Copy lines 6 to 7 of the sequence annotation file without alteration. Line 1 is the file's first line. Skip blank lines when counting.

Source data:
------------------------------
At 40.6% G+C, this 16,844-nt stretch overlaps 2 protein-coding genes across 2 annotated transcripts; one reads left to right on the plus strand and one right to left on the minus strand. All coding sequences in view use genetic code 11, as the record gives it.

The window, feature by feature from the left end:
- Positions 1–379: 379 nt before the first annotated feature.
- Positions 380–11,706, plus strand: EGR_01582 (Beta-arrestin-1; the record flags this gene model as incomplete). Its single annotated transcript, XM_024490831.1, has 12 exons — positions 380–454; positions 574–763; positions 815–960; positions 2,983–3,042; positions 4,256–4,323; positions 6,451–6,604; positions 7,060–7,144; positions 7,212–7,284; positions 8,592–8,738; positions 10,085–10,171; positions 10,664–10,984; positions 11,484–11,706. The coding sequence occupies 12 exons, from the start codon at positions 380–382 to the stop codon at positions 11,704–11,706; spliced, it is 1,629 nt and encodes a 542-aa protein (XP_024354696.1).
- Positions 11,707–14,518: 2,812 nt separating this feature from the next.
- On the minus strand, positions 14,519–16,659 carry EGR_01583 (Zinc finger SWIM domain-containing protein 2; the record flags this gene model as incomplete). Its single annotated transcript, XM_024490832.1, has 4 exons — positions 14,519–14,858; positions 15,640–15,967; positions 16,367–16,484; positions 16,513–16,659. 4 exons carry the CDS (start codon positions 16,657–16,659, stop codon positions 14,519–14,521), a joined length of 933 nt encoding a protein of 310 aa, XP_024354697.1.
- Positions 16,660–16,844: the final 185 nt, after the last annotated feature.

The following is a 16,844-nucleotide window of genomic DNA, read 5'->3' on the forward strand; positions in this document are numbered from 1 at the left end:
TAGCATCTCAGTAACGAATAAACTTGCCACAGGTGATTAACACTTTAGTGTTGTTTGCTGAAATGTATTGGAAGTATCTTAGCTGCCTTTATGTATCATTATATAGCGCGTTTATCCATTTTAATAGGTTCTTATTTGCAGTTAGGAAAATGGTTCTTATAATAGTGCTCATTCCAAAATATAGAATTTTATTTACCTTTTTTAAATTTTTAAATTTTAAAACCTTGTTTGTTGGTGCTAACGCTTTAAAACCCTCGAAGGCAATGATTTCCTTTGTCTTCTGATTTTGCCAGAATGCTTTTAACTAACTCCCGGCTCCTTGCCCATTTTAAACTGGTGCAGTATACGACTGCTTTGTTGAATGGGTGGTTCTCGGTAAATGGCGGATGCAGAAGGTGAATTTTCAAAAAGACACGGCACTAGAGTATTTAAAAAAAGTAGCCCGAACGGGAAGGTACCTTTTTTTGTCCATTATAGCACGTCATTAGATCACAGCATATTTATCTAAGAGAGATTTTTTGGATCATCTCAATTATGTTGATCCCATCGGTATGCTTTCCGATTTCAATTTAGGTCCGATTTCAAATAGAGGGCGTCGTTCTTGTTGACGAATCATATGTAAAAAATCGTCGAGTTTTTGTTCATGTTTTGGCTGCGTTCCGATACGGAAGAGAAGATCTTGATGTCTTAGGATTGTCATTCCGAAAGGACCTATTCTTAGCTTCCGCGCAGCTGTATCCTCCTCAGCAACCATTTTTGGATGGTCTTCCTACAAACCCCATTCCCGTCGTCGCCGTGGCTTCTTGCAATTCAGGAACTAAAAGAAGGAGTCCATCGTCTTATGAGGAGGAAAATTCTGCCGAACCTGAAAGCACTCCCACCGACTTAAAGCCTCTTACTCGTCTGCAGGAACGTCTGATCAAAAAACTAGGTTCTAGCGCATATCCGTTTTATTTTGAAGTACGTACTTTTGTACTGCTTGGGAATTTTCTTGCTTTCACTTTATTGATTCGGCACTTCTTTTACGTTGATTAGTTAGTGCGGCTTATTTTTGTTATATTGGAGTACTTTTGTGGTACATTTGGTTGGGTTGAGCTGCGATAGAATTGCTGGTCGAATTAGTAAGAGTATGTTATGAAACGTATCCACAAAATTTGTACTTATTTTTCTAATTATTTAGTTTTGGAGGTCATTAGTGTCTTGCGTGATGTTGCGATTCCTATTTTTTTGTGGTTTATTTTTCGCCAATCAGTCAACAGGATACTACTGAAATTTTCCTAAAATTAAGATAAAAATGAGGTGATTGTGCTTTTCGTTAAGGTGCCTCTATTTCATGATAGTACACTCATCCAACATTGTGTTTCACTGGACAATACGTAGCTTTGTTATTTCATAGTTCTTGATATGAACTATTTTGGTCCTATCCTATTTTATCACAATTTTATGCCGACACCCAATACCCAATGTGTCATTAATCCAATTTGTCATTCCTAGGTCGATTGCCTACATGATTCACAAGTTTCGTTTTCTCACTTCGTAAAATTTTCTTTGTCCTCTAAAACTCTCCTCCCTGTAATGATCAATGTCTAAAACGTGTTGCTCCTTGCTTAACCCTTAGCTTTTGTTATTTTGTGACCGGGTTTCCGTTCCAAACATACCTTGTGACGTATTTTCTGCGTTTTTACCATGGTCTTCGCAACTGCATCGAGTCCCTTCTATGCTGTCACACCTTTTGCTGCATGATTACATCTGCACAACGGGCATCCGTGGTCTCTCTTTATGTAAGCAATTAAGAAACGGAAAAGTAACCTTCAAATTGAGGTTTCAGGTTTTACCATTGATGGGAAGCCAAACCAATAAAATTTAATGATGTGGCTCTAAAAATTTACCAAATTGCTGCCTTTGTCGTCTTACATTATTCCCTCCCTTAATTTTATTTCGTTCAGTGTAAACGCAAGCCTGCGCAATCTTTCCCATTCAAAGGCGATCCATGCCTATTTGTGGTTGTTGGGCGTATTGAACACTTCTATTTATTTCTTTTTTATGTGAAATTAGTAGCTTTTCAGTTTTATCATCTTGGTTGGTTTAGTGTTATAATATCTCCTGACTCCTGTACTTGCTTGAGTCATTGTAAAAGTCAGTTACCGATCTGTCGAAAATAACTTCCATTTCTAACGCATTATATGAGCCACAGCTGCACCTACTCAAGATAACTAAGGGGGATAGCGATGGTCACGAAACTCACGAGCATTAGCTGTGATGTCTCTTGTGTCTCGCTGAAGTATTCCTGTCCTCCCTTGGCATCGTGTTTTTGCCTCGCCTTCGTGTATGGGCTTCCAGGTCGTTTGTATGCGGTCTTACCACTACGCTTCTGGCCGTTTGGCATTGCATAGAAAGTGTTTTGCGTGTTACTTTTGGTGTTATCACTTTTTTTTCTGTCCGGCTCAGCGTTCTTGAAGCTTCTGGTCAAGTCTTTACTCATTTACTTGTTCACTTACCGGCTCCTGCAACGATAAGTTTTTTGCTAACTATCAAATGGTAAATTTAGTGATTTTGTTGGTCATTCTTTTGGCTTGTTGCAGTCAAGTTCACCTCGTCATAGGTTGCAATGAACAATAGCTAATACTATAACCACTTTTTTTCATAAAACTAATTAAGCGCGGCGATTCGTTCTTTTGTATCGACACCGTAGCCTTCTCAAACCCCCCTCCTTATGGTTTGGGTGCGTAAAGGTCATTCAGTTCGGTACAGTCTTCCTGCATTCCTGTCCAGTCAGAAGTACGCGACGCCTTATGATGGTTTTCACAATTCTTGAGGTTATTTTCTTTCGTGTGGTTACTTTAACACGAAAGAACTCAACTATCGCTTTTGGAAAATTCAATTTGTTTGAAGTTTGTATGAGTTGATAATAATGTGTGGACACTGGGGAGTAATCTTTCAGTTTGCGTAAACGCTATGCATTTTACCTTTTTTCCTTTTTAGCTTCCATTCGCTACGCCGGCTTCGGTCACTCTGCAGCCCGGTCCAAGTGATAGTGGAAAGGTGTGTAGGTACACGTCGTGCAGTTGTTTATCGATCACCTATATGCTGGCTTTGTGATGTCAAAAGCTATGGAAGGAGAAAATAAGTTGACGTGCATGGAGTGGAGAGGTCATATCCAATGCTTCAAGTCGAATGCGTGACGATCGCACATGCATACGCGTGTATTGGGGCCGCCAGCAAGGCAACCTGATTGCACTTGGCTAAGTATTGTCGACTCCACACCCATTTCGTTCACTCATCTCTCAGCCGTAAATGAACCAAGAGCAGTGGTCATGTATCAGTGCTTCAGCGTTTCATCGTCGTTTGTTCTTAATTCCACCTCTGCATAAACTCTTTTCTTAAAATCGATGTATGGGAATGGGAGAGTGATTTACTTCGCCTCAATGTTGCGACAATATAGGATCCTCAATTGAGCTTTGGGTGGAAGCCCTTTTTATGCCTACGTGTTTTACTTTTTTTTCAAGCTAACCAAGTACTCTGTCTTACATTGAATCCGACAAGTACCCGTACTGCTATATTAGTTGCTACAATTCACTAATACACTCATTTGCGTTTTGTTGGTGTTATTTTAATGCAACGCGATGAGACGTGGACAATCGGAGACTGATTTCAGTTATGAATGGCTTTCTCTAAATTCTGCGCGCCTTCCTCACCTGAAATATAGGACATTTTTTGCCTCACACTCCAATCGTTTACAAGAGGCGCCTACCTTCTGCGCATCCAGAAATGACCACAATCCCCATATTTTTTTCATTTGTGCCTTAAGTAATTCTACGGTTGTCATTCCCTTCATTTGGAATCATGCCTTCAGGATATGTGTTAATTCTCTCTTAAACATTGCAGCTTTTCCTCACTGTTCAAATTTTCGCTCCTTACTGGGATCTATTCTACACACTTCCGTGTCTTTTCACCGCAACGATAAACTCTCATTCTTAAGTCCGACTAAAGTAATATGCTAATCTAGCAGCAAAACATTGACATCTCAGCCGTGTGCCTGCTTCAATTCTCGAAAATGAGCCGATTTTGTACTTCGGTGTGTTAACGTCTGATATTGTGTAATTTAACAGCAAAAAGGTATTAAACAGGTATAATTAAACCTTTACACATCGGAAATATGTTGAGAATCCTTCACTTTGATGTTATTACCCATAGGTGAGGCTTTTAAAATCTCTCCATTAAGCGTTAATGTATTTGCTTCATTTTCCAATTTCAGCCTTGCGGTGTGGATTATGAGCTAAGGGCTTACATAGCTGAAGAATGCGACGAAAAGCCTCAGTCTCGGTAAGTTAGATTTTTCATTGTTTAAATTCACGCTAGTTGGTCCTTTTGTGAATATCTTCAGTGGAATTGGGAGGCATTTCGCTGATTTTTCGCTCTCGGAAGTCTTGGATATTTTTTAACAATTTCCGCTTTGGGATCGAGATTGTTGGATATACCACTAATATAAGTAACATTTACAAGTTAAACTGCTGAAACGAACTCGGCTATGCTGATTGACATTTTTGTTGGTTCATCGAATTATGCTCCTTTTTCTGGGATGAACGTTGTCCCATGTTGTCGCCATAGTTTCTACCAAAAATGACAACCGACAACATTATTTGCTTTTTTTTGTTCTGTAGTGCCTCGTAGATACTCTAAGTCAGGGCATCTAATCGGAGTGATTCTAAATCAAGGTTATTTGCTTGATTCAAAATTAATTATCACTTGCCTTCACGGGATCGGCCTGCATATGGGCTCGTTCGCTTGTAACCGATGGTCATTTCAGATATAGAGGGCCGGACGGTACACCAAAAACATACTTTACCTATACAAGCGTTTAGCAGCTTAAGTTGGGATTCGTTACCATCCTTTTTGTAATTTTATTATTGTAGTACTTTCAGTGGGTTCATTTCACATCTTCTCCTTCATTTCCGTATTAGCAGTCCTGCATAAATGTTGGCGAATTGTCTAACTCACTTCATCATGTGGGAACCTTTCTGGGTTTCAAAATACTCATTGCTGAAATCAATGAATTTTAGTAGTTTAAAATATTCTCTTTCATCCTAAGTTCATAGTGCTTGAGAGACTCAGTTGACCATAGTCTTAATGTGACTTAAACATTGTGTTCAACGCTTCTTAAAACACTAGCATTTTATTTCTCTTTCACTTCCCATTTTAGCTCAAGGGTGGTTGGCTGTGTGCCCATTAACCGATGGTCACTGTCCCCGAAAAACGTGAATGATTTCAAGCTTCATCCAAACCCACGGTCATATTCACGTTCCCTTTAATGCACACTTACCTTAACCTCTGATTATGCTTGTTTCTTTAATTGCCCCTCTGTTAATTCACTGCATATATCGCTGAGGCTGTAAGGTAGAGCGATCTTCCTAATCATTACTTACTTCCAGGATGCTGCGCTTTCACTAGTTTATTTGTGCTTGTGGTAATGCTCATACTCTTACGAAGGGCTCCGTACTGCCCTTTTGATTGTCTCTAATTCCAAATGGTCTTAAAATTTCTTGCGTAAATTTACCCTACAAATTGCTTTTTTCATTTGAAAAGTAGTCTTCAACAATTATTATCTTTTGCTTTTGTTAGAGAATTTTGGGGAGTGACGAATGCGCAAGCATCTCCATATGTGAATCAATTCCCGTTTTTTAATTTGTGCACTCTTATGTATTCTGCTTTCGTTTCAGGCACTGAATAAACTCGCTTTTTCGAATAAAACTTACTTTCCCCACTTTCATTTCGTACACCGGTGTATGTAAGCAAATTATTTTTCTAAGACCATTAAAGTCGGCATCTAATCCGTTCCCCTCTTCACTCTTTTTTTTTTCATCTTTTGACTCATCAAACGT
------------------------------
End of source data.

- On the minus strand, positions 14,519–16,659 carry EGR_01583 (Zinc finger SWIM domain-containing protein 2; the record flags this gene model as incomplete). Its single annotated transcript, XM_024490832.1, has 4 exons — positions 14,519–14,858; positions 15,640–15,967; positions 16,367–16,484; positions 16,513–16,659. 4 exons carry the CDS (start codon positions 16,657–16,659, stop codon positions 14,519–14,521), a joined length of 933 nt encoding a protein of 310 aa, XP_024354697.1.
- Positions 16,660–16,844: the final 185 nt, after the last annotated feature.